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Generous donations have had a two-fold impact on internally displaced persons in Iraq, as it has allowed for the immediate distribution of aid by our partner NGO’s, as well as financing needs assessment for these partner organizations to address the humanitarian situation among IDPs.

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In Ninawa, IF and its partner, Corporation of Child Rights and Family Protection provided food baskets to 730 people in Maskalat-Alqoush, over 100km from Erbil. Diverse communities have benefited from our aid, including Christians, Muslims, Yazidis and Shabak, who have been deprived of aid due to their proximity to ISIS-controlled territories. The food baskets included staples such as rice, cooking oil, beans, tomato paste and other items, and went to those displaced from Tilkeef, Singar and Mosul. In addition, the Hammurabi Human Rights Organization utilized IF-raised funds to supply IDP communities in Bartalla with food, water and medicine for children.

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IF and its partner, Alrafidain NGO for Community Development and Reconstruction, distributed baskets of food and non-food items to 75 IDP families. These families had been displaced from Anbar, Salah Aldin, Beji and Samara to Yahyawi camp and temporary shelters in Lailan, Kirkuk. The items distributed included flour, blankets, pillows and mattresses.

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Donations also allowed IF and its Ninawa and Kirkuk-based organizations to conduct needs assessment to show the basic needs among displaced populations. In Maskalat-Alqoush, it found that IDPs are in desperate need of food items, core relief items, health services, clean water and sanitation. In a final assessment in Kirkuk, it was discovered that there are 180 families living in temporary shelters and 360 families living in the Yahyawi camp, all of whom are living under very difficult circumstances due to cold weather and rain.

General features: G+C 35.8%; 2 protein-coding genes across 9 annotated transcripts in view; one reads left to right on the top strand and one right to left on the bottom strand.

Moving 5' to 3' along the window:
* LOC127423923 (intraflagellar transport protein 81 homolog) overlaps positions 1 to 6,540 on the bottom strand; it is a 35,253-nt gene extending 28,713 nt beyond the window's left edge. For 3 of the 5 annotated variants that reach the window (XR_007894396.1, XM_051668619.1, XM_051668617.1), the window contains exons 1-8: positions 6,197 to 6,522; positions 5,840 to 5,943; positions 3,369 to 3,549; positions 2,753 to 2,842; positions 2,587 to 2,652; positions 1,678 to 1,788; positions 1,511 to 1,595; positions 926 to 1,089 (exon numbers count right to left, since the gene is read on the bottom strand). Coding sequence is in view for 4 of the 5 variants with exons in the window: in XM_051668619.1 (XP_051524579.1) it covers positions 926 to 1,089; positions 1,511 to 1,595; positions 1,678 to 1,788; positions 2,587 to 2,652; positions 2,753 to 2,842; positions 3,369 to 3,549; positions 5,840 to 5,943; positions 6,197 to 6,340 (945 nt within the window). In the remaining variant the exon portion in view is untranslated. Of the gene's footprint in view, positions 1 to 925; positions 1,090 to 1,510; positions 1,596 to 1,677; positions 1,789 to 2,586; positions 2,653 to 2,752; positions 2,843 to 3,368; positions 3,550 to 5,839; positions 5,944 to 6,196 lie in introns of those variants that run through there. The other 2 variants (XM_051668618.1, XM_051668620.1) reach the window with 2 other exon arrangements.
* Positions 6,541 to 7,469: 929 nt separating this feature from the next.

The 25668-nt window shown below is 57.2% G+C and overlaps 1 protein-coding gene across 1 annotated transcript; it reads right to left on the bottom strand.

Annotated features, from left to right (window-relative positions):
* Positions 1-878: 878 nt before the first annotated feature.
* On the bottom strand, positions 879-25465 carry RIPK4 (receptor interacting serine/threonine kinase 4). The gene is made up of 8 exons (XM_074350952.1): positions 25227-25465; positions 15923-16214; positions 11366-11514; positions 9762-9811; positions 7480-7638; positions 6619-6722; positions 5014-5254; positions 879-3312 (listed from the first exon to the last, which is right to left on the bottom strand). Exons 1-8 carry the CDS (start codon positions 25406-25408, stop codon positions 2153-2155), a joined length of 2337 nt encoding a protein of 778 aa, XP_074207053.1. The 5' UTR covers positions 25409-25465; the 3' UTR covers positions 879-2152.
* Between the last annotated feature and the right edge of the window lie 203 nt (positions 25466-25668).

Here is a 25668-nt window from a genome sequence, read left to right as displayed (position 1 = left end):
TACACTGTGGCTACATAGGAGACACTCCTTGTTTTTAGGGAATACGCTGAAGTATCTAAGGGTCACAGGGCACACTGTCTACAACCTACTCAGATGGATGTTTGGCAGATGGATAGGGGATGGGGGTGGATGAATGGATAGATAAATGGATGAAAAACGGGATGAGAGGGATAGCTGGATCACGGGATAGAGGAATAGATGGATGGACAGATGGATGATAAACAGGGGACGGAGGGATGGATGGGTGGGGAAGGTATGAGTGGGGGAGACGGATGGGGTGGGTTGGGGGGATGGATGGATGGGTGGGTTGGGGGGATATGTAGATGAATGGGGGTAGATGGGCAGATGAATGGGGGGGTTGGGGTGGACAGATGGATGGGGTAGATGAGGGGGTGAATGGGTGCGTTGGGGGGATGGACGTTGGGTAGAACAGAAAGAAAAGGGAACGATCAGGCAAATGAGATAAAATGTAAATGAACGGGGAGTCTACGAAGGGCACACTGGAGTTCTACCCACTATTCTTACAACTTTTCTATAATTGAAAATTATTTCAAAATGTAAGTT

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As this humanitarian crisis continues to unfold and winter has come to these northern areas of Iraq, IDP families will be in even greater need of shelter, medication for children and adults, blankets, food, heaters, and heating oil. For this reason, The Iraq Foundation is renewing its appeal on behalf of IDPs, and we hope that you will respond to this call to alleviate their suffering. Every dollar donated to this appeal will be 100 percent directed towards providing desperately needed humanitarian aid. Additionally, contributions to The Iraq Foundation, a registered 501(c)(3) organization, may be tax deductible. Please consult an accountant.

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Please make donations through the Iraq Foundation’s click and pledge account or using our main website and clicking “Donate” in the top right corner. Please indicate that your donation is for Iraqi IDPs under the “Comments on your donation” box. Please consider helping The Iraq Foundation in assisting the Iraqi people whose livelihoods have been disrupted and threatened by violence; we cannot do it without your support. We thank you in advance for your generosity.